Another dot in the blogosphere?

Classic Google Sites and learning

Posted on: February 29, 2020

I am reminding myself about this old news: The sunsetting of classic Google Sites in favour of the newer version is the end of 2021.

Why the reminder? I have over 50 Google Sites: 44 are classic and 10 are current.

I am making the transition slowly to focus on the sites that I rely on regularly. But the main reason is that each move takes time and effort.

The conversions are not complete and clean. This should come as no surprise to anyone who has exported a website and transferred it to another platform. There are relatively minor issues like font changes and page permissions. But there are also major ones like non-working plug-ins and broken embedded content.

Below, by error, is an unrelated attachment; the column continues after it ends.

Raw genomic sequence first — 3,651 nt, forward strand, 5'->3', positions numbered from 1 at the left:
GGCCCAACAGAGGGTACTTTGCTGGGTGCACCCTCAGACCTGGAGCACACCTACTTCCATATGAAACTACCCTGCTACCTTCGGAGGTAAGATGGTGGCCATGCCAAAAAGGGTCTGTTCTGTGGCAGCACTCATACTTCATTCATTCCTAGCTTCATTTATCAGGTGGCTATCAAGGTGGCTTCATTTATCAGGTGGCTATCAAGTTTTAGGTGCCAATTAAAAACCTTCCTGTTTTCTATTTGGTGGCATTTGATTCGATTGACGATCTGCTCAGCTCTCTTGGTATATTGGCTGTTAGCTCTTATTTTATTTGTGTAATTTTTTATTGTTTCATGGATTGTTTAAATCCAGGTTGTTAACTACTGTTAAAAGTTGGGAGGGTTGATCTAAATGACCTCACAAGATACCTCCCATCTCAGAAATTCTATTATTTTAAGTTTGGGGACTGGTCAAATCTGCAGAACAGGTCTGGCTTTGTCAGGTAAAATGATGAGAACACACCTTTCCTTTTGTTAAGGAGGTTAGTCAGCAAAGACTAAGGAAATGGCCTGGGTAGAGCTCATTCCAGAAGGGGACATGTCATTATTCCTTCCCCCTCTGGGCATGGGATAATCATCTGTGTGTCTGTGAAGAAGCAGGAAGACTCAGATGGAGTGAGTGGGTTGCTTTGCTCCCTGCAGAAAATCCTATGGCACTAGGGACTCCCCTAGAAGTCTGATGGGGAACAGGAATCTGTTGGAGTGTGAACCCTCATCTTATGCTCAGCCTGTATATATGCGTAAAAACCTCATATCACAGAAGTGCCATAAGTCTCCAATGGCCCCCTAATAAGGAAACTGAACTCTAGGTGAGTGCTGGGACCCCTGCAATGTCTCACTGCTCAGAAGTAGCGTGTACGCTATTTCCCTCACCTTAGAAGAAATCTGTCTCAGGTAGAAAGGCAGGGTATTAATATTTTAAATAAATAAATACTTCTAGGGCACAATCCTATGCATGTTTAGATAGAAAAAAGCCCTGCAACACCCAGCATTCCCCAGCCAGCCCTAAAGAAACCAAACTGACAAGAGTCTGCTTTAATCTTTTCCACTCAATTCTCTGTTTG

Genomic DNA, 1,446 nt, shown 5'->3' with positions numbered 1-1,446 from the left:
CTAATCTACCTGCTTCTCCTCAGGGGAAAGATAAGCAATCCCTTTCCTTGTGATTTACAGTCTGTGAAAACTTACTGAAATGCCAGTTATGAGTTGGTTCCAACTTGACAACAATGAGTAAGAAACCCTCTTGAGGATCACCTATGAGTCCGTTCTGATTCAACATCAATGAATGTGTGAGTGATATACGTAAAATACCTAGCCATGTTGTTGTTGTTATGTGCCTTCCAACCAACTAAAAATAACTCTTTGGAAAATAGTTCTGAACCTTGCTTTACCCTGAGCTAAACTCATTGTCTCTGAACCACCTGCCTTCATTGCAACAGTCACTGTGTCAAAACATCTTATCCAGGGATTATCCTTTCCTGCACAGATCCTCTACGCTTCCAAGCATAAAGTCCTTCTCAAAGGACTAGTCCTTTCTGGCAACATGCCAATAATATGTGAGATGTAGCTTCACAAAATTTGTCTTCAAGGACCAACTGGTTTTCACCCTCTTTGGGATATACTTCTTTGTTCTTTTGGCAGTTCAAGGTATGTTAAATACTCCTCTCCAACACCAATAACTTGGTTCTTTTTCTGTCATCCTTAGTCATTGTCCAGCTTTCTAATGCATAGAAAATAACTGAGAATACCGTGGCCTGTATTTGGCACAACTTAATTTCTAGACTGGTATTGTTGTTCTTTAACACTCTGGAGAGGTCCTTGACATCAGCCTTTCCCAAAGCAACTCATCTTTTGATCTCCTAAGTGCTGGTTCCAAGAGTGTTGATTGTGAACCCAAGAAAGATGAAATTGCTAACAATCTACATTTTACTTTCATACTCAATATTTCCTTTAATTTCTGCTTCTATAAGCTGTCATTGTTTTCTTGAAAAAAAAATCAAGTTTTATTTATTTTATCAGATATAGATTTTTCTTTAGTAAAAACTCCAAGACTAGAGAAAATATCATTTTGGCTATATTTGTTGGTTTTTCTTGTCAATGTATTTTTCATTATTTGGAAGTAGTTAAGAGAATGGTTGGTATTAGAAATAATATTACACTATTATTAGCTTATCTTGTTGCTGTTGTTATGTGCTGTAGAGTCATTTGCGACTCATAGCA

The best thing about the new and improved Google Sites is the WYSIWYG simplicity. It also uses responsive web design so I can author on a laptop and the site will automatically fit and arrange content in phone browser.

The biggest loss in the new Google Sites is page history. Google Sites have wiki architecture at its roots (I reflected on my early adoption of Sites and its precursor). Page histories are fundamental to wikis because they allow users to see what and how a page has changed over time.

This reflects one of my educational philosophies — it is important to see the processes behind a product, not just take a product at face value. In the case of learning, I am not just interested in WHAT my students might learn; I want them to know the HOW and WHY.

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